Really? A podcast?
Podcast. The 21st century version of the radio, except downloadable, and with not as many restrictive limits. Because it’s not being broadcasted through radio bandwaves, many podcasts are up to the discretion of the producers to include/exclude certain content. Even though many of us still tune into our favorite radio stations during our daily commutes to work, we relate it to something archeaic – since we now have the internet to download our own music. And the same goes for podcasts, because they’re so reminiscent of the radio, that they have yet to become mainstream even though it’s relatively new, yet not.
If you’re to listen to one podcast, Serial is it.
Quite recently a new one shot to podcast stardom. Even before its official debut, Serial was already ranked at the #1 position on iTunes and continued to hold that position for the weeks that followed. It currently has more than 5 million downloads and holds the title of the most downloaded podcast of all time. What makes it even more astounding is the fact that its virality wasn’t intentional. The producers themselves were surprised by its popularity. Perhaps they’ve stumbled upon the perfect podcast algorithm. Luckily for us, they took advantage of their success and a second season featuring a different story is currently in the works. But I digress, enough of algorithms and back to the original story.
Serial is a re-investigation exploring the 15 year old murder case of Hae Min Lee and the potential wrongfully convicted Adnan Musad Syed. It unfolds as a weekly episodic telling of the homicide ruling of Hae’s death. She disappeared and her body was identified almost two months after her disappearance. Less than 3 weeks later, her ex-boyfriend was charged with first-degree murder, and almost a year later he was convicted of being guilty even though he pleaded innocent.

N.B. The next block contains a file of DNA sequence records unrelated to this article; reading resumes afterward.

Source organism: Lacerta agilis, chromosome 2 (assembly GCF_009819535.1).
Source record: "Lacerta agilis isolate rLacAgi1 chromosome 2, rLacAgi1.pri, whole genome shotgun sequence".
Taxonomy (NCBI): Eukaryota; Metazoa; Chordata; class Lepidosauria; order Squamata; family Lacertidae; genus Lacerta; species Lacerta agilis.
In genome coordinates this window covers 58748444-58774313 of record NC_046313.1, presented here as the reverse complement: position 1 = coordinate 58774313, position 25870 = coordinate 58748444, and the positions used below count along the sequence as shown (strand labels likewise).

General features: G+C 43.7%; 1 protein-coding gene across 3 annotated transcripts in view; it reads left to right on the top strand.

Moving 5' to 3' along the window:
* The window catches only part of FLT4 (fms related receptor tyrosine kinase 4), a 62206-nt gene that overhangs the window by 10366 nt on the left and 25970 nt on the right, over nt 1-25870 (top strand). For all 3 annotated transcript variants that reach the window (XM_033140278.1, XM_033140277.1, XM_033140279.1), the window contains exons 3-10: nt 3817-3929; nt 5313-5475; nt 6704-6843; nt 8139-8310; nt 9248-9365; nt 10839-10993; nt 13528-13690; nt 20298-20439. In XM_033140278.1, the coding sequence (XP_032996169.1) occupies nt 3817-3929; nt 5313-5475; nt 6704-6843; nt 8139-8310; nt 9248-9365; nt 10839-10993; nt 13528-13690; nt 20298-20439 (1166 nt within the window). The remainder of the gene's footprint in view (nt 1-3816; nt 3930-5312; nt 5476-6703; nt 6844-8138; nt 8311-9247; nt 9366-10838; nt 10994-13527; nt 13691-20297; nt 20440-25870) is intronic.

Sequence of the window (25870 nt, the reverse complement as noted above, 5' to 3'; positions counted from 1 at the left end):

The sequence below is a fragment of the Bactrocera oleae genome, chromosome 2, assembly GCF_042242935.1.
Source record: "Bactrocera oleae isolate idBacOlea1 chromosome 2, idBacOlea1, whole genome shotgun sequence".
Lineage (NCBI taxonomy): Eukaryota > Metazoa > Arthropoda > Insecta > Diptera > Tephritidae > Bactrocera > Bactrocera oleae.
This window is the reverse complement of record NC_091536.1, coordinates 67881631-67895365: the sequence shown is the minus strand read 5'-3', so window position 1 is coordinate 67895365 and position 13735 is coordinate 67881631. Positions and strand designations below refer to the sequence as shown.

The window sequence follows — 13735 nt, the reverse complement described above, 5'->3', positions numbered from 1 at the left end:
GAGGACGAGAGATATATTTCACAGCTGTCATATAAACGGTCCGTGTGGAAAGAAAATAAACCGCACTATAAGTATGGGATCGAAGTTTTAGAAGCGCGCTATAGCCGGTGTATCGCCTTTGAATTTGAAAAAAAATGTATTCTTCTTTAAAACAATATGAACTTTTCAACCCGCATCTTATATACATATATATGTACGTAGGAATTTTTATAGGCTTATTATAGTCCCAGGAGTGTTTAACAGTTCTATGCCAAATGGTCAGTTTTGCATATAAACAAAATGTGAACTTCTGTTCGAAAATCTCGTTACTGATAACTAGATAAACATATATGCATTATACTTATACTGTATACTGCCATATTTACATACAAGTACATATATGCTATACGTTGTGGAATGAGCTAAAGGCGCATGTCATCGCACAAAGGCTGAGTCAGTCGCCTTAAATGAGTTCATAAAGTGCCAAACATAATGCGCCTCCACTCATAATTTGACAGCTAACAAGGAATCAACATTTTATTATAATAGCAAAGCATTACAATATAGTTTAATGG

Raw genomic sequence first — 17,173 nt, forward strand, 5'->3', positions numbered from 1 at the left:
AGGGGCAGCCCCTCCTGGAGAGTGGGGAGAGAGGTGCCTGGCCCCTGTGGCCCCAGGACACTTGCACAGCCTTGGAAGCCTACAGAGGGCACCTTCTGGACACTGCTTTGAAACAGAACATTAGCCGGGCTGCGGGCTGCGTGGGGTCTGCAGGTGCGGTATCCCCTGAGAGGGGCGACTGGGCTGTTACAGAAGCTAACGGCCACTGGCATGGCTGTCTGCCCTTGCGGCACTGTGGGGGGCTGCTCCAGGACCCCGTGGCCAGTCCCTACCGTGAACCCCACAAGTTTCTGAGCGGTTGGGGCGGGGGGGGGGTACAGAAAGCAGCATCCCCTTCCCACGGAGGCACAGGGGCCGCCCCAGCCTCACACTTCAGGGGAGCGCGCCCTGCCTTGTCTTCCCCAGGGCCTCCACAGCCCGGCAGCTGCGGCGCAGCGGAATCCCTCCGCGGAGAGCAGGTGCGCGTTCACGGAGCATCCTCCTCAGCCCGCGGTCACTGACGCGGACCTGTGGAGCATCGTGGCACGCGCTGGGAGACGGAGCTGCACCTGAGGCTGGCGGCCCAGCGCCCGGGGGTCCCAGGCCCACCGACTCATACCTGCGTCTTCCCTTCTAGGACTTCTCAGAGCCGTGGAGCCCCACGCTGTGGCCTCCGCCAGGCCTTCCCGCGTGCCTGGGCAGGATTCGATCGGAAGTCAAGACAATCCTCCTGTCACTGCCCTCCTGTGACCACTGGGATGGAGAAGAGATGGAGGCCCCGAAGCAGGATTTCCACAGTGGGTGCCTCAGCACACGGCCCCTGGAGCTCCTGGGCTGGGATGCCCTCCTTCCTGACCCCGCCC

We can’t reveal too much without giving away too many details and coloring your impression of the whole situation before hearing about it for yourself. But basically, Serial is an investigative-journalism podcast that is narrated by Sarah Koenig, and is produced by the already popular radio program, This American Life. It explores the non-fiction story of the 1999 case in a detailed retelling that goes into depths of unanswered questions which makes us ask: was Adnan Musad Syed wrongfully convicted? There just isn’t enough evidence, too many loose ends, too many questions that weren’t answered, and too many pieces of information that were ignored. How exactly did the prosecution convince the jury to their resultant conviction?
I’ll admit it, I’m obsessed with Serial.
But what exactly is it that makes this podcast so riveting and addicting? I’ve personally listened to 11 of the 12 episodes within less than 24 hours. So I can attest to the fact that it’s become an obsession to complete all 12 episodes. That narration sucks you into this parellax where you aren’t escaping the real world since it’s more fact-sharing as opposed to story telling. But at the same time, everything is so rivetting since you know that it’s a part of a very real picture. All this actually happened. And the narrative seems as if you’re reliving the whole experience. It’s as if you’re a part of something that’s happening right then and there, and you’re getting a private insider’s peak into the police investigation. Being apart of something so intimate feels so rewarding.
But really keeps everyone hooked is the suspense and tension. Throughout the entire series, you always get this little tugging feeling that something is not right, but no one ever truly comes out and says anything. Who’s really lying, and who’s really telling the truth? It’s so difficult to tell because so many of the facts are contradicting. Or maybe it’s Sarah Koenig’s soothing voice and patient tone that keeps us coming back for more. Regardless of the fact, all I know that is that I’m addicted and can’t wait to listen to the final installment of the first season.
[quote_center]After listening to Serial, who do you think killed Hae?[/quote_center]
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